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This article in AJ

  1. Vol. 58 No. 6, p. 631-634
     
    Received: May 31, 1966
    Published: Nov, 1966


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doi:10.2134/agronj1966.00021962005800060025x

Soil Water and Nitrogen Influence on Growth and Fruiting of a Cytoplasmic Male-Sterile Corn Hybrid and Its Fertile Counterpart1

  1. R. R. Bruce,
  2. J. O. Sanford and
  3. D. L. Myhre2

Abstract

Abstract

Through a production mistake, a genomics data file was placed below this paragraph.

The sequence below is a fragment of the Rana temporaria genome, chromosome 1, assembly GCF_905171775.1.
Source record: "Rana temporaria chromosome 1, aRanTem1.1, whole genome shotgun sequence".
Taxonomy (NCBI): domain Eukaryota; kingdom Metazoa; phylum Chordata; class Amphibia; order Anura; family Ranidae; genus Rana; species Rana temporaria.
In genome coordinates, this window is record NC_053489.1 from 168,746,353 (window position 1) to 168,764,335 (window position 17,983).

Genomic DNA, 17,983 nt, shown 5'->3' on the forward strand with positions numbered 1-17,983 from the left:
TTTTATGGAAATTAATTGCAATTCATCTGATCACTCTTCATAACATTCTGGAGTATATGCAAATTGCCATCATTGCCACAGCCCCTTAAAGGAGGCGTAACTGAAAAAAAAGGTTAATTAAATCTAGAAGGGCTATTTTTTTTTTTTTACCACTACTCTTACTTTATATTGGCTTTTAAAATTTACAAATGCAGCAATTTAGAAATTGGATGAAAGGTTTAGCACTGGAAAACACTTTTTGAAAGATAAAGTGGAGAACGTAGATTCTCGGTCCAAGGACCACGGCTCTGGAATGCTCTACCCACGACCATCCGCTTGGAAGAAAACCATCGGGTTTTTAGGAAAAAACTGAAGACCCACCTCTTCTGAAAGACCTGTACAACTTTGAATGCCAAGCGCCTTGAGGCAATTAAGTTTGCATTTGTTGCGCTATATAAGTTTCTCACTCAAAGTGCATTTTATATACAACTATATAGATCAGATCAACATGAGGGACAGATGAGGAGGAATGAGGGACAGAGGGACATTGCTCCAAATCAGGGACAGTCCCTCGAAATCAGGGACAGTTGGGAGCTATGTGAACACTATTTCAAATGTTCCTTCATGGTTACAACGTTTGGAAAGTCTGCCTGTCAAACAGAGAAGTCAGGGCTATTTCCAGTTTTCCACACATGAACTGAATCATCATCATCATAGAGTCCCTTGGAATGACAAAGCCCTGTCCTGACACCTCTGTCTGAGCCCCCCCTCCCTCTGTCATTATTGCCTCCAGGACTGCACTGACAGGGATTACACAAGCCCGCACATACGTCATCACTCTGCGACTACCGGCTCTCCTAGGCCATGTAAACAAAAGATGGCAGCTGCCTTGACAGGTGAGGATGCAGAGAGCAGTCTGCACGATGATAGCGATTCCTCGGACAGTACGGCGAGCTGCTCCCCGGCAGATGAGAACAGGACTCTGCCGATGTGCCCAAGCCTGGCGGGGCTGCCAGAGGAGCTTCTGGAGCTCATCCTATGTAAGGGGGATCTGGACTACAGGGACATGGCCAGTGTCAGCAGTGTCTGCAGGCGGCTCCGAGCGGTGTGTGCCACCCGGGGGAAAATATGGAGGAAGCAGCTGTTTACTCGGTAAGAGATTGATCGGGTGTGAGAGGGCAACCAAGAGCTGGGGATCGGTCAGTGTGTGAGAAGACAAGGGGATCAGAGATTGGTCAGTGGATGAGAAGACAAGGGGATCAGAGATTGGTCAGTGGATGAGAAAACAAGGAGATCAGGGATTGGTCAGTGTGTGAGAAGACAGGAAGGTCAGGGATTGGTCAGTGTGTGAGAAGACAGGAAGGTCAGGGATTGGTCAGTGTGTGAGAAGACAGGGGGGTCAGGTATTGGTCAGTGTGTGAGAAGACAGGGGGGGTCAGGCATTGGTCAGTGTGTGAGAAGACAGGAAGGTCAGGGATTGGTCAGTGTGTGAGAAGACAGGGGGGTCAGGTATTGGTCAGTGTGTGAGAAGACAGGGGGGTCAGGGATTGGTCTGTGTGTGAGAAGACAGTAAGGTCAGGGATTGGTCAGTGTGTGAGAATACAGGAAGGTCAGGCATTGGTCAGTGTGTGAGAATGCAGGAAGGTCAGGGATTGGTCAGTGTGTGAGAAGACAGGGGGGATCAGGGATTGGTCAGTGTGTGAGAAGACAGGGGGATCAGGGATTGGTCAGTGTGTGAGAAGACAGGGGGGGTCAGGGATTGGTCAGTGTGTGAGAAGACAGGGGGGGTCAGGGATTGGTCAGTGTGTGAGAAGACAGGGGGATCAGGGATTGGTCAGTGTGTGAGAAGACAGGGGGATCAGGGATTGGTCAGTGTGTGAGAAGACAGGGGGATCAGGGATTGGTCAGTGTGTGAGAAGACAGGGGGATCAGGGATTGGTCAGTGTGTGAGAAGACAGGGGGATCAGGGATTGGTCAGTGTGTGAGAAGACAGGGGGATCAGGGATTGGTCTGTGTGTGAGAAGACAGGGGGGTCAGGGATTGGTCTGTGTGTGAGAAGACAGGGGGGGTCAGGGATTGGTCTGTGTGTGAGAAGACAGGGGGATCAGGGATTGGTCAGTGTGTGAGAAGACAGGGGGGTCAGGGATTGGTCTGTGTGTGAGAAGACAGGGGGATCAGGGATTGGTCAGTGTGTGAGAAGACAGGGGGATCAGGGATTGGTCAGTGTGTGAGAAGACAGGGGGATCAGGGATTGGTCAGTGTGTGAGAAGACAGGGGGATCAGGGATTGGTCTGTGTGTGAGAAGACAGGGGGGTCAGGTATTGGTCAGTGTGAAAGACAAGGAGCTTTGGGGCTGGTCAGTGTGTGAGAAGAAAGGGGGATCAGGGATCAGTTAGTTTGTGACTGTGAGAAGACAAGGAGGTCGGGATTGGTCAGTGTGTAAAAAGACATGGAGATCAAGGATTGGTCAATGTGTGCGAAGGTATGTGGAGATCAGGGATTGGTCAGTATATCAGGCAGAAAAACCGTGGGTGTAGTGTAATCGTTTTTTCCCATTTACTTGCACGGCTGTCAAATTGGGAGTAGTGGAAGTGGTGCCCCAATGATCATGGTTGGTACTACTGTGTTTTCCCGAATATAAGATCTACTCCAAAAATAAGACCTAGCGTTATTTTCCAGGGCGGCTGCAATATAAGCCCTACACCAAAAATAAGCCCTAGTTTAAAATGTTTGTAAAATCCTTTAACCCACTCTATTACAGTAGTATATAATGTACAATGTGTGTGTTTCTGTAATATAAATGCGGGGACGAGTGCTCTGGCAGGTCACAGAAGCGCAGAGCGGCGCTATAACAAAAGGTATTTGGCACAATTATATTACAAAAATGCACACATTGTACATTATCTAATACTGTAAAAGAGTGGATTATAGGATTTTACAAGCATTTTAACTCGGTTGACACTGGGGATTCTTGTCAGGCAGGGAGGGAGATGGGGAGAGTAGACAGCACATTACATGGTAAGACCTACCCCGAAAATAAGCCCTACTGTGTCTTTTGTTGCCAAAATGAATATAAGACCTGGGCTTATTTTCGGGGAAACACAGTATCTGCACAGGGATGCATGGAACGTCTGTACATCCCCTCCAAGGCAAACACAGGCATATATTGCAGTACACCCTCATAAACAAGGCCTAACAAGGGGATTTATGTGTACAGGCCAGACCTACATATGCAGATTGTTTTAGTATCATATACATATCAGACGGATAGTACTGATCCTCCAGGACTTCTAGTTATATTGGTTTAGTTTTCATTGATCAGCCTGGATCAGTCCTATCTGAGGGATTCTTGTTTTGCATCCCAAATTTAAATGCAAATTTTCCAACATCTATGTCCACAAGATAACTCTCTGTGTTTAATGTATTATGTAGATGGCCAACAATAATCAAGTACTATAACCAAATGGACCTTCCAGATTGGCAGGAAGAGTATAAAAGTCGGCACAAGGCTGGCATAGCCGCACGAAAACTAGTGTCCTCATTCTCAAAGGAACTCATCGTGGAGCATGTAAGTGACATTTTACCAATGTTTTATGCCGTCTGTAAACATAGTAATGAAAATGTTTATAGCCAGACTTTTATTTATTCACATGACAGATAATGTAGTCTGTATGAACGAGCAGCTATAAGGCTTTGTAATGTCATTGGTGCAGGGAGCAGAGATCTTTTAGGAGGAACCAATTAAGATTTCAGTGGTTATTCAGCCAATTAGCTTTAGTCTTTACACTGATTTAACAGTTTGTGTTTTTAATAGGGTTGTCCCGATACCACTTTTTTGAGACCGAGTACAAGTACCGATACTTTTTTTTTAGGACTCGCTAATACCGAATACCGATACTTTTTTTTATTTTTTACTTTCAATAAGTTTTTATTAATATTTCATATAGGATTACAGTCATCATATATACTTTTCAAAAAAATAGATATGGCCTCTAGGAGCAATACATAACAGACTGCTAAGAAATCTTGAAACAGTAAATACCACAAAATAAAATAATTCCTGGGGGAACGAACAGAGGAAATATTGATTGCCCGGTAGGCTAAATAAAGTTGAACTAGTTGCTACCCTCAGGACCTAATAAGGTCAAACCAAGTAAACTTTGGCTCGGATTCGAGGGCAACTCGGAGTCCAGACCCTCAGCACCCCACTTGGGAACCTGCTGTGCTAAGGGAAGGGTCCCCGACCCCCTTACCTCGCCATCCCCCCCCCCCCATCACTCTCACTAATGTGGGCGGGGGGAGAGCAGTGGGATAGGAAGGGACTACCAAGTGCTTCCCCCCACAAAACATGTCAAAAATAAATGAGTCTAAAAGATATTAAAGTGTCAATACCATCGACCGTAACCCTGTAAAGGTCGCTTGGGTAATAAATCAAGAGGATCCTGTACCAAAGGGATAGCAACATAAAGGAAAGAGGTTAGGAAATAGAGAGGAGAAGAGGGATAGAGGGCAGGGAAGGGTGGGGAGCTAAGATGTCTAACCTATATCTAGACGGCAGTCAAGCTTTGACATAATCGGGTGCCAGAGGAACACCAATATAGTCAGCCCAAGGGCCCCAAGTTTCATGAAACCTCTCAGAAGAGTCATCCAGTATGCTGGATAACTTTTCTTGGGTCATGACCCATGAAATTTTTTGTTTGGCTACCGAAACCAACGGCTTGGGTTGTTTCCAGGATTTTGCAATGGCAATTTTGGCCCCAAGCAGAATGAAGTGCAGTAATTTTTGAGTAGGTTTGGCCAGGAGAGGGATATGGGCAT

The grain yield and several yield components of a cytoplasmic, male-sterile, single cross, corn hybrid and its fertile counterpart were measured in relation to imposed soil water tension regimes and applied nitrogen levels. The male-sterile strain consistently yielded more grain than its fertile counterpart, primarily because of the greater number of second ears produced. A maximum soil water tension of nearly 6 bars, imposed during the fruiting period, significantly accentuated the observed difference in ear production. At the 6-bar maximum soil water tension imposed during fruiting, the ear length and diameter of male-sterile corn were significantly greater than those of the male-fertile; however, at the 0.3 bar maximum soil water tension imposed during fruiting, ear dimensions of the two strains were similar. Although the sterile strain consistently produced a greater number of ears under all conditions of these experiments, reduced levels of nitrogen and soil water more seriously affected ear diameter and length of the fertile strain.

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